Options Intelligence Report: Wells Fargo & Co. (WFC) & Moody's Corp. (MCO)
TARP-Repay Strategy At WFC Inspires Bullish Option Players
WFC ñ Wells Fargo & Co. ñ A pair of bullish risk reversals traded in the April contract on Wells Fargo today after the firm revealed plans to sell $10.65 billion of common stock to help repay borrowed government bailout funds. WFC follows the lead of other banking giants, such as Bank of America, JPMorgan and Citigroup, who have either paid back the U.S. government or intend to do so. Shares of WFC increased 2% as of 12:20 pm (EDT) to $26.00 on the TARP-repay news.
Optimistic investors utilized the bullish risk reversal strategy to position for a rebound in WFC shares by expiration in April 2010. One trader sold 6,000 puts at the April 26 strike for 2.36 apiece in order to buy 6,000 calls at the same strike for 2.50 each. The investor paid a net 14 cents per contract for the transaction. Profits accrue for the trader if shares rally at least 14 pennies over the current price to surpass $26.14 by expiration.
The other reversal involved the sale of 3,000 puts at the April 24 strike for 1.60 apiece, marked against the purchase of the same number of calls at the higher April 27 strike for 2.04 each. This WFC-bull paid a net 44 cents per contract for the transaction and profits if the stock trades above $27.44 by Aprilís expiration day. Option implied volatility on WFC fell roughly 9% to 40.06%.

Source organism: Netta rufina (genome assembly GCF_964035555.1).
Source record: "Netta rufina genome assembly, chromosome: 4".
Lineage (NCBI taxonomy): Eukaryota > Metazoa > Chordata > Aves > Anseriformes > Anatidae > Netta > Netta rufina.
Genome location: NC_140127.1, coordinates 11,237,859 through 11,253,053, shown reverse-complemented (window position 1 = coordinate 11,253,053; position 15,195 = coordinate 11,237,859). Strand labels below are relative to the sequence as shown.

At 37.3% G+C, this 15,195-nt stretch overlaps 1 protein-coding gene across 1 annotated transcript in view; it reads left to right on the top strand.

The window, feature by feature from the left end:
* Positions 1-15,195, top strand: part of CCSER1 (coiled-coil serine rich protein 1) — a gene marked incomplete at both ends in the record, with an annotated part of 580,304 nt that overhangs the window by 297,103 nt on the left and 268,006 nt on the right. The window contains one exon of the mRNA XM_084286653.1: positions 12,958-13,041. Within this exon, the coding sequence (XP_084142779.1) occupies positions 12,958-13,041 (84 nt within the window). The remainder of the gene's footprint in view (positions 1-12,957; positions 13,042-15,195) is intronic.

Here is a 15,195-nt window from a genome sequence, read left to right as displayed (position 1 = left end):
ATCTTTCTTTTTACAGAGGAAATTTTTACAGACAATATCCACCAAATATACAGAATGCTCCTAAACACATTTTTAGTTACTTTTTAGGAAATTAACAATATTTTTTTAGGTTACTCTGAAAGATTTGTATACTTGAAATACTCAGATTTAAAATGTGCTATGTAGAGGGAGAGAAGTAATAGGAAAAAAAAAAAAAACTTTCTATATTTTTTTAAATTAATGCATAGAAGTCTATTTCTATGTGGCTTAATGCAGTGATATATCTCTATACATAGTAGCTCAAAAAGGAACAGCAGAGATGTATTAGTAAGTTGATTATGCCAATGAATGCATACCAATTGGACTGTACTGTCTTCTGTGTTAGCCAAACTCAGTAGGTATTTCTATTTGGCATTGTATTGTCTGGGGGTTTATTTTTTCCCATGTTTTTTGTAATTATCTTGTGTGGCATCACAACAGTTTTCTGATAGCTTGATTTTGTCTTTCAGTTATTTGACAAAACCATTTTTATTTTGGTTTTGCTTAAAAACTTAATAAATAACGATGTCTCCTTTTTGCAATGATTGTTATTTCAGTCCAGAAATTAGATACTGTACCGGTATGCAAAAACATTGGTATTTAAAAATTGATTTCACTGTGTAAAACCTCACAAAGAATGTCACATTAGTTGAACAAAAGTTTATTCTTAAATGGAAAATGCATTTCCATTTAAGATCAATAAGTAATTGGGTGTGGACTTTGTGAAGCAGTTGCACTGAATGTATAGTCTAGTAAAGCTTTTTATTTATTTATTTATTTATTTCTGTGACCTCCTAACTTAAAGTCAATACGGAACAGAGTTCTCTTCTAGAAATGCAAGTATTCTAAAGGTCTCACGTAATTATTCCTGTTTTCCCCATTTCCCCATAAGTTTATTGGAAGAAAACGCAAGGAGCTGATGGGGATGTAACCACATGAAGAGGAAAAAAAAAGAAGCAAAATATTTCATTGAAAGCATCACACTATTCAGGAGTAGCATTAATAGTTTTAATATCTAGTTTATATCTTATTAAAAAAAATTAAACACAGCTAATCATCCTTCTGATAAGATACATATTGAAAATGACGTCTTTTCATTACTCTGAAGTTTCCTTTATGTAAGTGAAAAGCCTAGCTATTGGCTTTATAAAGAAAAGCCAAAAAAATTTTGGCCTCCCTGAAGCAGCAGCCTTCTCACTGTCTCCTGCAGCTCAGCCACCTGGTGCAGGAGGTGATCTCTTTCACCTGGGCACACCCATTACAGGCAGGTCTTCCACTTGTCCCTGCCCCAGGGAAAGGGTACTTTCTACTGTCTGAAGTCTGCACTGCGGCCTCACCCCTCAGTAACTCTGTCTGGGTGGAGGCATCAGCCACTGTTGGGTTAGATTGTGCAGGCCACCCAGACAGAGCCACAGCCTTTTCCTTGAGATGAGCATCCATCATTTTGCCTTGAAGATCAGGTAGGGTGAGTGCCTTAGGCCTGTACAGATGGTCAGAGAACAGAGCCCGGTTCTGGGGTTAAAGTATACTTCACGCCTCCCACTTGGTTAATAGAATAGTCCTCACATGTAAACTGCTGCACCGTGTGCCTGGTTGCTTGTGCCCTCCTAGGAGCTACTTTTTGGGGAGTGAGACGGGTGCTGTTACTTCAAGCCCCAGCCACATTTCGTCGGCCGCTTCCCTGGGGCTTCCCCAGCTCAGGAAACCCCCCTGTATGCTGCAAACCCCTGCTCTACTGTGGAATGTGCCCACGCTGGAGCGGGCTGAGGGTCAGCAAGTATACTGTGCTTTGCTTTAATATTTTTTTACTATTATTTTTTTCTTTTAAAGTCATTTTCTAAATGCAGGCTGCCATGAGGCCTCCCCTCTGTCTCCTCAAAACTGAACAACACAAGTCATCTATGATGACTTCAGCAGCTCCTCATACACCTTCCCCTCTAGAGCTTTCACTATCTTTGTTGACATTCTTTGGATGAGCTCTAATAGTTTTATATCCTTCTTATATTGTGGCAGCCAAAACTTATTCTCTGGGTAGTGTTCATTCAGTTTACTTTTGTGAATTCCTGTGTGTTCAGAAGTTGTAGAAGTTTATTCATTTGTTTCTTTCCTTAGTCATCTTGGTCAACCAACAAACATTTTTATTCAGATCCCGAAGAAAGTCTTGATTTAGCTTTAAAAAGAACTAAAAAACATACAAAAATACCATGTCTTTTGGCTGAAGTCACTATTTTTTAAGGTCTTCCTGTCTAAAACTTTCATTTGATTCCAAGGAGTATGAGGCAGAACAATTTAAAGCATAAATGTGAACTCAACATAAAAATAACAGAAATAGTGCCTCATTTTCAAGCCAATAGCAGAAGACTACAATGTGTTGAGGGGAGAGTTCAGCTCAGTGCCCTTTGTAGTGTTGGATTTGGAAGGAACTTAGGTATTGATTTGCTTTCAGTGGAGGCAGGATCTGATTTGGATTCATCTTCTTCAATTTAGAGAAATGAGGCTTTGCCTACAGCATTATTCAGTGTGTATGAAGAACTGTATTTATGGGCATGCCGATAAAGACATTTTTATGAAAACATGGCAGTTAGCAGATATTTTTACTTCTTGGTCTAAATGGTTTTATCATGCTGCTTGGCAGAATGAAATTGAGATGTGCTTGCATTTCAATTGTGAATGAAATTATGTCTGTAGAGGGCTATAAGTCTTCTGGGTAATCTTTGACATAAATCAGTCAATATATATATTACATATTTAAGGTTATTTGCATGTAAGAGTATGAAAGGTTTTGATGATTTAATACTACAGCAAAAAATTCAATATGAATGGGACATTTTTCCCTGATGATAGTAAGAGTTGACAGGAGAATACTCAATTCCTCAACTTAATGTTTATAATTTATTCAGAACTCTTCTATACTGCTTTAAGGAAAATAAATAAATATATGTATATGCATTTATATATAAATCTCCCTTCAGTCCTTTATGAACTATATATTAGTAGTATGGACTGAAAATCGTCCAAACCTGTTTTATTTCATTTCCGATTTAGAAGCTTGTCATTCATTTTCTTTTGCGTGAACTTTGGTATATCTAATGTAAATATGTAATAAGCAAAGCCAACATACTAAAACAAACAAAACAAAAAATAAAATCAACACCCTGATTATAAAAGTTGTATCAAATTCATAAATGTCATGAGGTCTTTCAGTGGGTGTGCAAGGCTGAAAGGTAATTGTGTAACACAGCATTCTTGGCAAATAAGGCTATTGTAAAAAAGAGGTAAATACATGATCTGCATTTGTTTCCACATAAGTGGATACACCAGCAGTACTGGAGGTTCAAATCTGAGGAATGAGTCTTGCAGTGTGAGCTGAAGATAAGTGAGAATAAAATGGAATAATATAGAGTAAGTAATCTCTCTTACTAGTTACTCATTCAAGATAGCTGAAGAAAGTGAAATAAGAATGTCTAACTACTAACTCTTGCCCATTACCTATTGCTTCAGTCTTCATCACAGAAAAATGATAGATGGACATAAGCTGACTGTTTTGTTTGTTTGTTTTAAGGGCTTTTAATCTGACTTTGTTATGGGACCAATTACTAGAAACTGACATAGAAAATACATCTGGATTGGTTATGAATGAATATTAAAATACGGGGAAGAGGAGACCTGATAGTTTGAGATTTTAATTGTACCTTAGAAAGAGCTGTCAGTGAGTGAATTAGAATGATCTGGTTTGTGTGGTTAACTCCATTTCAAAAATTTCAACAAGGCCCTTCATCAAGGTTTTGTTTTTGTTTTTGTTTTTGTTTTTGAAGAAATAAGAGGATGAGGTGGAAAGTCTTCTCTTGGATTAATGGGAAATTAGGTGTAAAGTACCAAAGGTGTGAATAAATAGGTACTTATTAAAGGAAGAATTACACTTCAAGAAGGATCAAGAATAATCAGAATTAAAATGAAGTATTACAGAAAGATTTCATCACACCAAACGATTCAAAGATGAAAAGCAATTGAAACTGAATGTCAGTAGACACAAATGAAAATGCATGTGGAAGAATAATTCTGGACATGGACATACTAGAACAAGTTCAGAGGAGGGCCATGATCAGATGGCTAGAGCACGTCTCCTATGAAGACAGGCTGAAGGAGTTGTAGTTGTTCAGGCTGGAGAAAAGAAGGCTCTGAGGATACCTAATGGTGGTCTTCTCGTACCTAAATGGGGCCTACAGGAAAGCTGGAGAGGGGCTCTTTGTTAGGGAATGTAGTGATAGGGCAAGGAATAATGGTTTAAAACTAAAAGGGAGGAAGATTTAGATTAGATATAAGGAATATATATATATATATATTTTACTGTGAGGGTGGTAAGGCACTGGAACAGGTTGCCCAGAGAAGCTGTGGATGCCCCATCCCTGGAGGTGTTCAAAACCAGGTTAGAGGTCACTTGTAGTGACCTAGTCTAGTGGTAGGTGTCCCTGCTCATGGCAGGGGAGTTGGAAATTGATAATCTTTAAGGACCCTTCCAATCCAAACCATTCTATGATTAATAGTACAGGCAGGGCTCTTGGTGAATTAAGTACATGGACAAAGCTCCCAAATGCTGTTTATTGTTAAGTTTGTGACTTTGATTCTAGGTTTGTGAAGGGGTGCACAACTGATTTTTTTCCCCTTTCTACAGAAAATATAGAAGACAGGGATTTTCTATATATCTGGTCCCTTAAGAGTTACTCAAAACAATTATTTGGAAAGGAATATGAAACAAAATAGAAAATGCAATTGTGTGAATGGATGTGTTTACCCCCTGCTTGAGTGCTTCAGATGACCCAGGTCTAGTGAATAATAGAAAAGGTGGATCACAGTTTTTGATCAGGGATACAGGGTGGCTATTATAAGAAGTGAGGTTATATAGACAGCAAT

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MCO ñ Moodyís Corp. ñ The credit ratings provider attracted long-term bearish option traders today as shares slipped 2.5% to $25.90. One pessimistic player targeted the January 2011 contract to establish a bearish risk reversal on the stock. It appears the investor sold 9,500 calls at the January 35 strike for a premium of 1.85 apiece in order to partially offset the cost of buying the same number of put options at the lower January 17.5 strike for 2.03 each.
The net cost of the reversal play amounts to 18 cents per contract. The transaction suggests the trader expects MCOís shares to plummet over the next 13 months. Shares must decline 33% from the current price before the investor breaks even at $17.32.
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